The German Tank Problem
[[AdMiddle]Let’s take a trip back in time and look at what’s known as the “German tank problem” from World War II. At that time, for fairly obvious reasons, allied forces wanted to know how many tanks the German military was producing. They tried using traditional espionage techniques like spying, decoding encrypted messages, and interrogation, but they kept coming up with absurdly high estimates. So they started looking for another way. And once they realized that each German tank they captured was marked with serial numbers saying “this is the [insert number her tank that has been produced this month,” they figured out how to come up with a very accurate estimate.
What did they use? None other than the exact same estimator that we used to estimate the total number of tiles in the bag: the population maximum. Think about it for a second and you’ll see that these two problems are nearly identical—just switch total number of tanks for total number of tiles, and tank serial numbers for tile integer values. Pretty cool, right? And the statistical approach worked very well. Using traditional techniques (like spying and decoding encrypted messages), allied intelligence estimated that the Germans were producing about 1400 tanks per month. But calculating the population maximum using the serial numbers from the captured tanks yielded an estimate of only 256 per month. And after the war when all the official German documents were analyzed, it was found that the true value was 255 per month. That’s only 1 less than was estimated! Not too shabby. In truth, allied intelligence got a little lucky to get such a precise estimate, but regardless, the technique is very effective.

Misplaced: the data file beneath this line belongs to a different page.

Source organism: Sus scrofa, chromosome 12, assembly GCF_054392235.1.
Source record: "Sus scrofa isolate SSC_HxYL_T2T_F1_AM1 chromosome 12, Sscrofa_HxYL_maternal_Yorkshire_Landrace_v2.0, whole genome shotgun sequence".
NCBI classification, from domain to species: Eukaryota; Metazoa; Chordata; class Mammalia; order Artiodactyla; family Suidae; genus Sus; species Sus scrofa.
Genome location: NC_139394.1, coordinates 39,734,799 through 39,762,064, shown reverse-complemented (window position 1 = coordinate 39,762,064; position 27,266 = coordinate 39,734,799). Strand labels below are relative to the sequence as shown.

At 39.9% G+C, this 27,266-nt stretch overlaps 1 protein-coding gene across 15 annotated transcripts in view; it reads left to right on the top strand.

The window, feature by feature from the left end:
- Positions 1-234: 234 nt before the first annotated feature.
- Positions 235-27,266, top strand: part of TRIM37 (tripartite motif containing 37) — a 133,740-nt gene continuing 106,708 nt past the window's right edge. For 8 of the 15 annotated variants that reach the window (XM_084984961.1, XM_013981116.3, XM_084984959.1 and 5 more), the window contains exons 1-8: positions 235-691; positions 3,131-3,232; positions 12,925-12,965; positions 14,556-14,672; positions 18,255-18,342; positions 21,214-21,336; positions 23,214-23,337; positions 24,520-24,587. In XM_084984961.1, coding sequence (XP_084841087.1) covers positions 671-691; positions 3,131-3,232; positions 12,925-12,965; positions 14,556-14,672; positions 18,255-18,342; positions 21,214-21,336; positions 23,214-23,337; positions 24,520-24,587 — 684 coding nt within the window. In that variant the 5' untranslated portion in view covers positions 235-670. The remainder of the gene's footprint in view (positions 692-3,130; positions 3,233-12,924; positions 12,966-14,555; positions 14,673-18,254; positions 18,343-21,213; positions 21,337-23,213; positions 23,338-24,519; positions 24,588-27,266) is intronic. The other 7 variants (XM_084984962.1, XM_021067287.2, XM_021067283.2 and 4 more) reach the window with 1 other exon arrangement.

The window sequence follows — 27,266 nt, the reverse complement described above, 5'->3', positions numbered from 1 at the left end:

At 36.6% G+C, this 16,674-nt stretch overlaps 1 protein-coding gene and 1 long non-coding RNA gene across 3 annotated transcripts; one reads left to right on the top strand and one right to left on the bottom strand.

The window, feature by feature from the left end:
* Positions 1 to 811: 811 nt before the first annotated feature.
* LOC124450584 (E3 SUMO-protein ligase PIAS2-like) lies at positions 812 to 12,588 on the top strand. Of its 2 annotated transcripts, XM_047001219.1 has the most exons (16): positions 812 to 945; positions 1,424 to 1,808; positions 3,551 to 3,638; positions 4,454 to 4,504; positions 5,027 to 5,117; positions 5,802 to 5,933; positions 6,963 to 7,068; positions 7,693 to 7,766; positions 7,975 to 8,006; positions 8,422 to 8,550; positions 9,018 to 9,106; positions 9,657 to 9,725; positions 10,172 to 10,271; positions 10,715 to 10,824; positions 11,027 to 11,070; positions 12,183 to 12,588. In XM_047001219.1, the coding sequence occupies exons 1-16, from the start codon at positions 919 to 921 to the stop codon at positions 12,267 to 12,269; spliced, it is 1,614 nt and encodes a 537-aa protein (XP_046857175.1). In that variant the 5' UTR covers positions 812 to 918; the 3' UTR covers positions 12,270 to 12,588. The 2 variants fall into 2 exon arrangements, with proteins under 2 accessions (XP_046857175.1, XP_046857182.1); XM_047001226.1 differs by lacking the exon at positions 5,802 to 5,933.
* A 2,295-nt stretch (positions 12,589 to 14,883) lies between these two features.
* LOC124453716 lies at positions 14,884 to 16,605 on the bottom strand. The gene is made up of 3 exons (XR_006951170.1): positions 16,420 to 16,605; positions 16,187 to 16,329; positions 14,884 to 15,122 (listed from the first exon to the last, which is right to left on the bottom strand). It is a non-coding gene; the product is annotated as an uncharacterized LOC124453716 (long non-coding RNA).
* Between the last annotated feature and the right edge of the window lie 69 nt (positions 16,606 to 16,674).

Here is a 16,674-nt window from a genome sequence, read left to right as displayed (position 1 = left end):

Okay, that’s all the math we have time for today. Please email your math questions and comments to firstname.lastname@example.org. You can get updates about the Math Dude podcast, the “Video Extra!” episodes on YouTube, and all my other musings about math, science, and life in general by following me on Twitter. And don’t forget to join our great community of social networking math fans by becoming a fan of the Math Dude on Facebook.
Until next time, this is Jason Marshall with The Math Dude’s Quick and Dirty Tips to Make Math Easier. Thanks for reading, math fans!